While a number of Endangered Species Act (ESA) reform bills continue to wind their way through Congress (see our May 6, 2015 post), yesterday, the U.S. Fish and Wildlife Service (FWS) and National Marine Fisheries Service (NMFS) announced their own plan to “increase regulatory predictability, increase stakeholder engagement, and improve science and transparency” when acting on petitions to list, uplist, downlist, or delist a species, as well as petitions to revise critical habitat designations.  Rather than revising the ESA itself, as some in Congress have suggested is necessary, FWS and NMFS have proposed to “maximize efficiency” and “make the best use of available resources” by revising the regulations governing the petition process.  The revisions identified in the proposed rule include, among others:

  • Only One Species:  Requiring that a listing petition address only one species;
  • Prior Notice to States:  Requiring that any petition submitted to FWS pertaining to a proposed listing action for a species found in the United States certify that a copy of the petition was provided to the state agencies responsible for management and/or conservation of the fish, plant, or wildlife resource in each state where the species occurs at least 30 days prior to submission to FWS;
  • Incorporation of State Information:  Requiring that any petition submitted to FWS pertaining to a proposed listing action for a species found in the United States include any information, data, or written comments provided by the state agencies responsible for management and/or conservation of the fish, plant, or wildlife resource;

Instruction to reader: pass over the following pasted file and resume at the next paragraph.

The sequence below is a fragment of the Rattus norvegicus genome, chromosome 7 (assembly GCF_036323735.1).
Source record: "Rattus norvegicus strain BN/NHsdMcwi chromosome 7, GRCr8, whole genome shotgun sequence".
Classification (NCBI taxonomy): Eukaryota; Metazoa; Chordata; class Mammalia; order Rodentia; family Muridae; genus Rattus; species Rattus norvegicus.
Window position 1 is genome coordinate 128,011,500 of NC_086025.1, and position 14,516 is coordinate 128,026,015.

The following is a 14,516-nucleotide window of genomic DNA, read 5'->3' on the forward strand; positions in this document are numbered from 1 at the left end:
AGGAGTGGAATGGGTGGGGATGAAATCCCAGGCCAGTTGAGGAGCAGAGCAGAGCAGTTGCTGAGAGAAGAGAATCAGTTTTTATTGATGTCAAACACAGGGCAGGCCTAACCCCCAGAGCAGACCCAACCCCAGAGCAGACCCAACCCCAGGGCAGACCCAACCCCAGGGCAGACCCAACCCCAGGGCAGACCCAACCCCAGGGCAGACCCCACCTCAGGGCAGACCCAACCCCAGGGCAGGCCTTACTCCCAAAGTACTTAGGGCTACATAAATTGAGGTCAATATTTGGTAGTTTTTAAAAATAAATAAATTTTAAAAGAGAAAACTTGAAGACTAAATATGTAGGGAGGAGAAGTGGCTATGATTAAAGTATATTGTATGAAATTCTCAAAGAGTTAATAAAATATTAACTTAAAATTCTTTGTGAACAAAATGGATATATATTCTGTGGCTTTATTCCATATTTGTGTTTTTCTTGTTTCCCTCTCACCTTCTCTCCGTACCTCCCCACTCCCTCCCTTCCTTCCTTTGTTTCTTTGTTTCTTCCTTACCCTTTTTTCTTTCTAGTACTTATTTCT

• Incorporation of Readily Available Information:  Requiring that any petition pertaining to a proposed listing action for either FWS or NMFS certify that the petitioner has gathered all relevant information readily available, including from websites maintained by the affected states; and
  • Consideration of Information in Agency’s Possession:  Expressly authorizing FWS and NMFS to consider information that is readily available in the relevant agency’s possession at the time it makes a 90-day finding.

In addition to the above procedures, the proposed rule would also establish various standards and considerations, including a proposed “substantial information” standard for listing related decisions, and a proposed list of factors that may be considered when determining how to proceed on a petition to revise critical habitat.

As for the impacts associated with the proposed revisions, FWS and NMFS state in the proposed rule that “[w]hile some of the changes may require petitioners to expend some time (such as coordination with State(s)) and effort (providing complete petitions), we do not expect this will prove to be a hardship, economically or otherwise.”  Environmental organizations, however, do not appear to agree, as the Center for Biological Diversity has stated that the proposed regulations “would place crippling burdens on citizens filing petitions to protect species . . . .”

The 60-day comment period for the public to submit comments on the proposed rule will begin when the proposed rule is published in the Federal Register, which will likely happen later this week.